“I hear and I forget. I see and I remember. I do and I understand”.
Arguably a Chinese proverb and quote that I was first introduced to in my High School Biology class by a teacher who had a penchant for quotes on his door (that always closed promptly at the ringing of the second bell). Thought and natural consequences; two threads that resonated at that time, and that have followed throughout my life.
Perhaps this is one of the reasons that my life has vascillated between field science geek and rescue geek—the requirements of both involve not just conceptual grasp of material, but understanding and mastery of material in challenging environments. There is a comfort in natural consequences of actions. This real and unforgiving feedback makes sense to me.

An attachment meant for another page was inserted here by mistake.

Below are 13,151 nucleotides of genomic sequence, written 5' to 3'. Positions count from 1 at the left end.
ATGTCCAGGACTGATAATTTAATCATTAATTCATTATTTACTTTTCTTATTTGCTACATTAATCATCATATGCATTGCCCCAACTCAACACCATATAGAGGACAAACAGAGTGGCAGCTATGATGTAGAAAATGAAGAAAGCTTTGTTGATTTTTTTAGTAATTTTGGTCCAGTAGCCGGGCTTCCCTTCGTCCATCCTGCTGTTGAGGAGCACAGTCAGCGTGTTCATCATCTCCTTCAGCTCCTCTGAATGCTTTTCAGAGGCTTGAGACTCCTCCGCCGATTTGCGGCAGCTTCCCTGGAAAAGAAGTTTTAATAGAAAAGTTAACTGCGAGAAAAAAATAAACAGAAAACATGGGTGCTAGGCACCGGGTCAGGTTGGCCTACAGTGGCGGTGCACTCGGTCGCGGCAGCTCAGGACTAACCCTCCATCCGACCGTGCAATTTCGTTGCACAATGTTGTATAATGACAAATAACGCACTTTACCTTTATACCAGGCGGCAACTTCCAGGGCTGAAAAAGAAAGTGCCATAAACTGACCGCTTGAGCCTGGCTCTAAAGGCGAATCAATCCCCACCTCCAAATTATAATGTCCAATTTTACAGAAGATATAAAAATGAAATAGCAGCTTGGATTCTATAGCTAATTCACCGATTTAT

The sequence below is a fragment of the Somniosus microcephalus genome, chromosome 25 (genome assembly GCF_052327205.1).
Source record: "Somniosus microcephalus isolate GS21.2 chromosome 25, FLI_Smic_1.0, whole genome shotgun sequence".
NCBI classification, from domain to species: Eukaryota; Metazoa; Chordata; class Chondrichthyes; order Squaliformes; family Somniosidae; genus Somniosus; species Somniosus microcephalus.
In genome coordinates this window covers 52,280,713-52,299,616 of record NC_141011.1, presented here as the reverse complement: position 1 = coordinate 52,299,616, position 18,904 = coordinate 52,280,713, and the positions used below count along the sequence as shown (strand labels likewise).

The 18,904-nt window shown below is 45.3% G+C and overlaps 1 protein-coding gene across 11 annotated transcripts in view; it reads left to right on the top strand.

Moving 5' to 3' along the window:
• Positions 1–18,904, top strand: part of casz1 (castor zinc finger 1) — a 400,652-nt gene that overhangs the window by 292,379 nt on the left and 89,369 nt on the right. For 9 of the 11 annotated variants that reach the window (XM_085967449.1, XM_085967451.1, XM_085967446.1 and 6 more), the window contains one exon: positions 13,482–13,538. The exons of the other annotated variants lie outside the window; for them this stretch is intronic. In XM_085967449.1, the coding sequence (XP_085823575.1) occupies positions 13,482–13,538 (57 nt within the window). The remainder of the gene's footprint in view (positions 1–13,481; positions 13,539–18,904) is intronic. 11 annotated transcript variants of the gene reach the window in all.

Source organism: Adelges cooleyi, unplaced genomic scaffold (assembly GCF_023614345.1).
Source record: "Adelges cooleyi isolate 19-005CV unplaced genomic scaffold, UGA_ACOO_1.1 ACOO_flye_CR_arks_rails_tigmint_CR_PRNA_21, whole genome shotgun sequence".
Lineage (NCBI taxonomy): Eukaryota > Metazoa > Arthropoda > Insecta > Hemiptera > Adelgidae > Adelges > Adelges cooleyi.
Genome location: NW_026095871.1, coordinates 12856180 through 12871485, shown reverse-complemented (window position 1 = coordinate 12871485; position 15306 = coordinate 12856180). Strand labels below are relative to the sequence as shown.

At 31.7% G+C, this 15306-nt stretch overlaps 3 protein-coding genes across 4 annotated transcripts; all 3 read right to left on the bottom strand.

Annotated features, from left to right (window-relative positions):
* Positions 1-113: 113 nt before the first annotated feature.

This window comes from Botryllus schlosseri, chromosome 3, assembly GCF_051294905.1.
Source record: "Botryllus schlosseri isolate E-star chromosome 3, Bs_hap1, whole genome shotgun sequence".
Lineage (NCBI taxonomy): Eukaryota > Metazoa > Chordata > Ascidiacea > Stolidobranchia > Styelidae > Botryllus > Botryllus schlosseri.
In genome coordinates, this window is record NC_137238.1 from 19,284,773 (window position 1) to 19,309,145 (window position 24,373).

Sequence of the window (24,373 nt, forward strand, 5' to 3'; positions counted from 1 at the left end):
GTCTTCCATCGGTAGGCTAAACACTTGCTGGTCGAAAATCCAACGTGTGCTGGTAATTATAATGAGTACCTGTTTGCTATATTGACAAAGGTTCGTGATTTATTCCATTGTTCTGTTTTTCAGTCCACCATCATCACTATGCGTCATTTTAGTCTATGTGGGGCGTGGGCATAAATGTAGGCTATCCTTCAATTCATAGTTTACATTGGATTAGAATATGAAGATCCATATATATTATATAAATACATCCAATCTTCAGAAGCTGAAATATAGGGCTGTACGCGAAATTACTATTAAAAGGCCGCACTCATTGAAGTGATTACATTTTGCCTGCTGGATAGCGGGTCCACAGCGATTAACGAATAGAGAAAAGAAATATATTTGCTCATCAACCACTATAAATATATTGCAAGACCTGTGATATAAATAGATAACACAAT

Wilderness Medical Associates' concept-based teaching style was one of the driving forces that lead to a strong preference as the training provider for Cornell Outdoor Education's student leaders and staff nearly two decades ago. Plenty of hands-on skill, drill and scenario time allows for integration of information and skills. Once the basic skills are acquired, they are then stress-tested in emotional, graphic and environmentally challenging settings. Unlike many first aid trainings, these courses are not relegated to the realm of videos and "monkey see monkey do".
We ask students to DO in hopes that they UNDERSTAND and can apply these concepts and skills in the real world with all of its infinite variables